Alice Stewart, CNN political commentator, dead at 58

Alice Stewart, a veteran CNN commentator and a political adviser who has worked on many Republican campaigns, is dead at 58, the network announced Saturday. 

Her body was found outdoors in a neighborhood in northern Virginia on Saturday, law enforcement told the outlet. Officers said no foul play occurred and said her death was likely due to a medical emergency, CNN reported.

Stewart, who kicked off her career as a local reporter, joined CNN as a contributor in 2016.

She worked for a variety of Republican politicians, from former Arkansas Gov. Mike Huckabee and former Sen. Rick Santorum (R-Pa.) to more recently being a communications director for Sen. Ted Cruz’s (R-Texas) 2016 presidential campaign. 

“Alice was a very dear friend and colleague to all of us at CNN,” CNN CEO Mark Thompson told the network’s staff on Saturday, per the outlet.

“A political veteran and an Emmy Award-winning journalist who brought an incomparable spark to CNN’s coverage, known across our bureaus not only for her political savvy, but for her unwavering kindness,” Thompson added. “Our hearts are heavy as we mourn such an extraordinary loss.”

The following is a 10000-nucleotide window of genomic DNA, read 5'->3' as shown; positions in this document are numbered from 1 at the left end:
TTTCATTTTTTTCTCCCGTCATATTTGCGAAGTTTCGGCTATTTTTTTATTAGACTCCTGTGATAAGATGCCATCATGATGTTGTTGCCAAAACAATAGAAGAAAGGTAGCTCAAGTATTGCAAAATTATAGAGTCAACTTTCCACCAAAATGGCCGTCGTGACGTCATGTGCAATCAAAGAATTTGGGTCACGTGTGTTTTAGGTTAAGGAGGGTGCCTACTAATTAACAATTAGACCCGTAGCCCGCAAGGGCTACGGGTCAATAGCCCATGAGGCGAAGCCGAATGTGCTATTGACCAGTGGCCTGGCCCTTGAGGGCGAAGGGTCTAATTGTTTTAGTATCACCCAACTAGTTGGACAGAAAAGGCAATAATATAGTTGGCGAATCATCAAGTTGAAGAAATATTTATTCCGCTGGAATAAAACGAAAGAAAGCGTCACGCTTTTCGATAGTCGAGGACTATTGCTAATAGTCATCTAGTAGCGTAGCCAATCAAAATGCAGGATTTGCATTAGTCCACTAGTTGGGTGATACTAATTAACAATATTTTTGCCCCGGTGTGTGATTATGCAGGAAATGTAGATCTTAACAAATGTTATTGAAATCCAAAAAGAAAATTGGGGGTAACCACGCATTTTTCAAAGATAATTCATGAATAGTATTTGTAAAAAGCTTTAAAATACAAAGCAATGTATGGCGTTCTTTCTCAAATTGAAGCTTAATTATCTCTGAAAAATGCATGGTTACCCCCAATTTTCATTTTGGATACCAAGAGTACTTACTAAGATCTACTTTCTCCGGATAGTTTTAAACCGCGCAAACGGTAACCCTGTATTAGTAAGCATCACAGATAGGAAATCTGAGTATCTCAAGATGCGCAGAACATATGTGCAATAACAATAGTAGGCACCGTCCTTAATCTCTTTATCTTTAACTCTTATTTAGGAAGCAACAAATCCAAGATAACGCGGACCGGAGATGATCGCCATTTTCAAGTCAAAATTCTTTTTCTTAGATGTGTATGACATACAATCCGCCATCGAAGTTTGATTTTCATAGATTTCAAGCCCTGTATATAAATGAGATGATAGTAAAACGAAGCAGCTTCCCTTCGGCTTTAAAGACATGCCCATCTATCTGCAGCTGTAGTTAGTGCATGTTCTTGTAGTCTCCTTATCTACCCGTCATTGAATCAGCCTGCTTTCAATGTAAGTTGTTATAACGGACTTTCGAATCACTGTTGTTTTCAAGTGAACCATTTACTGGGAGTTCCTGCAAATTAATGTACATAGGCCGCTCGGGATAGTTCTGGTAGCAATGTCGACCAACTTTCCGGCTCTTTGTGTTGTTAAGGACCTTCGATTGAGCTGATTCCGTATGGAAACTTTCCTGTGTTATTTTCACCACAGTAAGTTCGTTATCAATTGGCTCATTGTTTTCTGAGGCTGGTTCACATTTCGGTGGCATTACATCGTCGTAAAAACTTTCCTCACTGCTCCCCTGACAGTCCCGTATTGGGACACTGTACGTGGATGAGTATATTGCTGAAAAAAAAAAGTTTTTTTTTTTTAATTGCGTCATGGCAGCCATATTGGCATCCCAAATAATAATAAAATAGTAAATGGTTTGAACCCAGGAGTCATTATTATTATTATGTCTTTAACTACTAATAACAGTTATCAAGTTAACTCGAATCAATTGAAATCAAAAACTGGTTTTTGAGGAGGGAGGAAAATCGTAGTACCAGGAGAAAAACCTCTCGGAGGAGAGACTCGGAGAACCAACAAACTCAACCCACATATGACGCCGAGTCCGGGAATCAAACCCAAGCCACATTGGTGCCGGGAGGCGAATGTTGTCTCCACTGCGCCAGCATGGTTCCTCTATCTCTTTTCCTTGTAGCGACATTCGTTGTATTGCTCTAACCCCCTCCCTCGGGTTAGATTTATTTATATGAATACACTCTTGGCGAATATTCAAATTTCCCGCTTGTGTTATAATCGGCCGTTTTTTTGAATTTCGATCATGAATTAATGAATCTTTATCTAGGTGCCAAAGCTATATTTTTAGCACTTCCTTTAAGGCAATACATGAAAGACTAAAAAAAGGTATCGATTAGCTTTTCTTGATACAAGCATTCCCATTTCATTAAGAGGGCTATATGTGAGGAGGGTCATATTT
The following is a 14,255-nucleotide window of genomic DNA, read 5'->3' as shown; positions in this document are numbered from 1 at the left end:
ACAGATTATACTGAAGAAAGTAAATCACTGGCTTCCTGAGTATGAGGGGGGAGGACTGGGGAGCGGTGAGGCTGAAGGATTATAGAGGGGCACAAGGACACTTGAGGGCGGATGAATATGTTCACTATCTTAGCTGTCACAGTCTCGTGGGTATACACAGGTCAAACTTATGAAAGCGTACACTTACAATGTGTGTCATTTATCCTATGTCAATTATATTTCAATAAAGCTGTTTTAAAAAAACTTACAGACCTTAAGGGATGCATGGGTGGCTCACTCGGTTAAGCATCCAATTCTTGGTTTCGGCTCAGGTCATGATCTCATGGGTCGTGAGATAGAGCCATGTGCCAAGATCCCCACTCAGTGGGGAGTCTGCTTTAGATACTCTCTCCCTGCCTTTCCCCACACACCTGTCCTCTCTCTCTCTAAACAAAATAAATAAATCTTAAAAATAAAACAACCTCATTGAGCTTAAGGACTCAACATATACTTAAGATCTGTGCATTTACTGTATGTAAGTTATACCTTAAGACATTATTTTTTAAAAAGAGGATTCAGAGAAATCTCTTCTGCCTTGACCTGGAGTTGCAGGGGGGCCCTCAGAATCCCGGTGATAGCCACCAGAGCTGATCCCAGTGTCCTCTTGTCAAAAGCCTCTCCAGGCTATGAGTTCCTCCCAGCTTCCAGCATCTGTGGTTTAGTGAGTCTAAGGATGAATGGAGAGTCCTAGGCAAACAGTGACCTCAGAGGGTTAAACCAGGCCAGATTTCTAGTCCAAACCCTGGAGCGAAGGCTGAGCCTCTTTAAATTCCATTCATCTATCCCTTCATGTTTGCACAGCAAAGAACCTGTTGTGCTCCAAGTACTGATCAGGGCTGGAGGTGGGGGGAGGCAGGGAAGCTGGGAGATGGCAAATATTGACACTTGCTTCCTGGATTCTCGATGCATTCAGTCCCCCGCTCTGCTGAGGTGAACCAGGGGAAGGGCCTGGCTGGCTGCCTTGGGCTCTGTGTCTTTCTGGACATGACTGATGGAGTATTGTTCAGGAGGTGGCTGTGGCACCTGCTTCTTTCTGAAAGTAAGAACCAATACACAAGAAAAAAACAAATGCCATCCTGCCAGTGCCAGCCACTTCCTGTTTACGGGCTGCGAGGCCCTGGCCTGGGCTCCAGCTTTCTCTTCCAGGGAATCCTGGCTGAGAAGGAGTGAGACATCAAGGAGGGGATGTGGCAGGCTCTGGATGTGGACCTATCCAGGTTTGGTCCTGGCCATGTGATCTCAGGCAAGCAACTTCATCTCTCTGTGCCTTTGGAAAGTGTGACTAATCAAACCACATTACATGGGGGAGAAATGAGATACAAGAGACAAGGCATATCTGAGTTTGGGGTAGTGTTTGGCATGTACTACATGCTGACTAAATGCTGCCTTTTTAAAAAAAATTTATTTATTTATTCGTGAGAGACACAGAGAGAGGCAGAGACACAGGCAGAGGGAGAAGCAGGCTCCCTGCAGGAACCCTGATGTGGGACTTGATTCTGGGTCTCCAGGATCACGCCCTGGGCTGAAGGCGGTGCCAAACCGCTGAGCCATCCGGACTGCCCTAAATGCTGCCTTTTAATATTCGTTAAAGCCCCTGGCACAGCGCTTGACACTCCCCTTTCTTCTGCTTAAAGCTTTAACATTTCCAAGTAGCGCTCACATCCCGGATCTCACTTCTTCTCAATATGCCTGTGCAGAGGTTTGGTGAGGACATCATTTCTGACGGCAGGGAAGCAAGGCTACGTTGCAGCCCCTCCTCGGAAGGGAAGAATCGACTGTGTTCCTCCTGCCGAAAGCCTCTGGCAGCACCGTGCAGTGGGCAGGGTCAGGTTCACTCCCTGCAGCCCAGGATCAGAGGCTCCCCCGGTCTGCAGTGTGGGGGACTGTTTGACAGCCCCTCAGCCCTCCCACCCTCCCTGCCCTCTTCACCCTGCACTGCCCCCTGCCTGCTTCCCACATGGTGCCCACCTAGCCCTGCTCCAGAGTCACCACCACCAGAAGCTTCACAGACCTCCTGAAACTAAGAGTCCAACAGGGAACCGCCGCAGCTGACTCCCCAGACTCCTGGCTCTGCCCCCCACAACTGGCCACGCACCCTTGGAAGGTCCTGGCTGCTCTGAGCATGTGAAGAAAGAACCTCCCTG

Stewart, who was born in Atlanta in 1966, was on the senior advisory committee at the Institute of Politics at Harvard University’s Kennedy School. She also co-hosted a podcast called “Hot Mics from Left to Right” with CNN commentator Maria Cardona. 

The last time she appeared on the network was Friday on “The Situation Room” with anchor Wolf Blitzer.

“We always invited her to come on my show because we knew we would be a little bit smarter at the end of that conversation,” Blitzer told Jessica Dean Saturday on “CNN Newsroom.” “She helped our viewers better appreciate what was going on and that’s why we will miss her so much.”

CNN anchor Jake Tapper took to social media platform X to give his condolences after the news broke.

“Unbelievably kind, smart, astute, Alice was beloved by everyone at CNN,” he wrote. “I am so sorry for her family. What a loss.”